empty resin shells

the next part of the design process is the choice of face plates. the surface that will actually be visible. i really labored over what to choose. what would look the best. there are soooo many options. literally the sky is the limit. from very bold – neon green, chartreuse, diamonds, gold – to very subtle and not as noticeable. the older shells that we were harvesting the drivers from were a skin tone and with my own design choice felt that even though this color is very subtle, it also looked clinical – much more like a hearing aid, than a premium personal custom made musical device. but we didn’t want to go too flashy, but did want to make some sort of subdued statement. i felt that a black stained wood faceplate would do the trick. so i began to source some wood options. i bought several, but landed on basswood. i know that some guitars are made from basswood. a very light weight option. but that can be strengthened with the proper finishes.

basswood veneer

basswood veneer stained

the stain was applied and then the sealer/finish and sanded, sanded, sanded and sanded some more.

“did i mention that there is a large amount of abrasion processes in doing these?!! – not sure i even have fingerprints left”

 

faceplate sanding

shine

so at this point, i need to begin the process of inserting the drivers. which turned out to be a tighter fit that i had anticipated. retubing, rewiring and finding a fit inside the cavity. seems there was only one way that all that hardware was going to fit. if you take a close look, you can see the clinical looking old shell that the hardware was harvested from.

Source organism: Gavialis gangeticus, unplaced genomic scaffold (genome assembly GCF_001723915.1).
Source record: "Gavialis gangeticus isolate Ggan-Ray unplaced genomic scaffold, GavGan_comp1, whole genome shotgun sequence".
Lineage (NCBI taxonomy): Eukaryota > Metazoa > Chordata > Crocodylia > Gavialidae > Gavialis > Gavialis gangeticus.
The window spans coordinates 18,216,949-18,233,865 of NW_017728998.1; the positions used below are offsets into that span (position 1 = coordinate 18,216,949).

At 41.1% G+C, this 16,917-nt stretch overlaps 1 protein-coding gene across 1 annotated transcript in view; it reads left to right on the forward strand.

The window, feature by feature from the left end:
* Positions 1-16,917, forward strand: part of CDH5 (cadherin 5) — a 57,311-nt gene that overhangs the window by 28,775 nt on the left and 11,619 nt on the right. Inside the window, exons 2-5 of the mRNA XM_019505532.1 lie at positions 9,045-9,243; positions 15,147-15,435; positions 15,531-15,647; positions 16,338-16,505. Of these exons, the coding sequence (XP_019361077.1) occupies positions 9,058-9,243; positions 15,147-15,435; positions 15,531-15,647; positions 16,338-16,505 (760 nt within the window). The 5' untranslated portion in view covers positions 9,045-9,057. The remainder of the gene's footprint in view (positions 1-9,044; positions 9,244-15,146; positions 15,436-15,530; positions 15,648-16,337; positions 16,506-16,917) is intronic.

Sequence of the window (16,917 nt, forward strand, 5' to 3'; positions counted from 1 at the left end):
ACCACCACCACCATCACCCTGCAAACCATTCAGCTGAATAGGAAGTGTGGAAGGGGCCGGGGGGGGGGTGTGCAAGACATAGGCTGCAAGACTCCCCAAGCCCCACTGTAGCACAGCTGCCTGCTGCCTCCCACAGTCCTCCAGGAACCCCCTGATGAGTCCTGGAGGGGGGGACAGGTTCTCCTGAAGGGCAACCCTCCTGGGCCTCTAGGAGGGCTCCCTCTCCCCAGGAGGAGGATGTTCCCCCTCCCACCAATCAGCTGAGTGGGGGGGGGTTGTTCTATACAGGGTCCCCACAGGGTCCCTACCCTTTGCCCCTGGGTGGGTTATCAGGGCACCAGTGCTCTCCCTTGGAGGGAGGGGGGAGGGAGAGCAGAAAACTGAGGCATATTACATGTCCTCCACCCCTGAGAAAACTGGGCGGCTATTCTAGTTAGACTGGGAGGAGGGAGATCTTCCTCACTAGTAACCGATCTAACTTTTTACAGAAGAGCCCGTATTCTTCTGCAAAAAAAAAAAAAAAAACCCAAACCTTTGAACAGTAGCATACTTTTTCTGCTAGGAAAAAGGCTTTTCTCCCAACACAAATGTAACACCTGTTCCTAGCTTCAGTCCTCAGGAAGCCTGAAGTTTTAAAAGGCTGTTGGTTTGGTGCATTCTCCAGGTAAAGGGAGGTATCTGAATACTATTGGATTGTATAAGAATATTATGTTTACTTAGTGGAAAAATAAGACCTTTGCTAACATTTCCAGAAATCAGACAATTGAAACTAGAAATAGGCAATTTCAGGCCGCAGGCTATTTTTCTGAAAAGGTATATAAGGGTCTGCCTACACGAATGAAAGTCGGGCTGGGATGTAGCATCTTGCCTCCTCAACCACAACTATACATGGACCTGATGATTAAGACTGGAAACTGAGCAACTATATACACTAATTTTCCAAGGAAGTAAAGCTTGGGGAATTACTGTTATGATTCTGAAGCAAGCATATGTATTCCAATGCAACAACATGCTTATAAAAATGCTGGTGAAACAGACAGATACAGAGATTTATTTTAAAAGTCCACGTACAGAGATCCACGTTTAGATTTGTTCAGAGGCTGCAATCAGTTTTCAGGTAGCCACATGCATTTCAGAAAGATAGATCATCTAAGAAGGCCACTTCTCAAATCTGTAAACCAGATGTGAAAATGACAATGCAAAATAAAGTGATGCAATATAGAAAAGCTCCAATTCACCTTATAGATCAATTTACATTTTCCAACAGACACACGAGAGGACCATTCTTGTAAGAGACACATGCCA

hardware insertion

CIEM hardware drivers wire capacitor

which brings us to the cable. cables are not cheap. and this cable was still going strong, but had that same clinical look to it. so i researched a method to recolor the cable and chose black. it turned out quite nice. i hope to add some better photos later on.

monitor cable recolor

now the deadline for this build was fast approaching. david and the giants were traveling to the philippines for several concert dates and i wanted brother rayborn to be able to use them then. i actually finished them the night before they were leaving and fit them on him the morning of. whew…

so i didn’t get a finished shot of the build, but did get a very nice shot as i was applying a resin dome to the now attached faceplate. and yes, those are hockey pucks. i’ve used hockey pucks for years for various purposes. this one was to help steady the monitor as i was applying the resin. i’ve since sourced a better way.

almost finished ciem

so that is my first set of custom in ear monitors – i really liked how the stain set on the outer most layer of wood and when the wood was shaped to the monitor it left a natural wood “ring” around the edge. a nice detail.

so – next customs will be for tracy, and then i will finally dig into mine.

if you find that you may be interested in some custom in ear monitors provided by a local artisan, send me a message and we will discuss it.

2 Comments

  1. Jo Brien says:

    Great Article, i always look forward to read more like this. really helpful. keep it up!

    • mr. fxr says:

      thanks for the feedback – ’bout ready to dig into another one!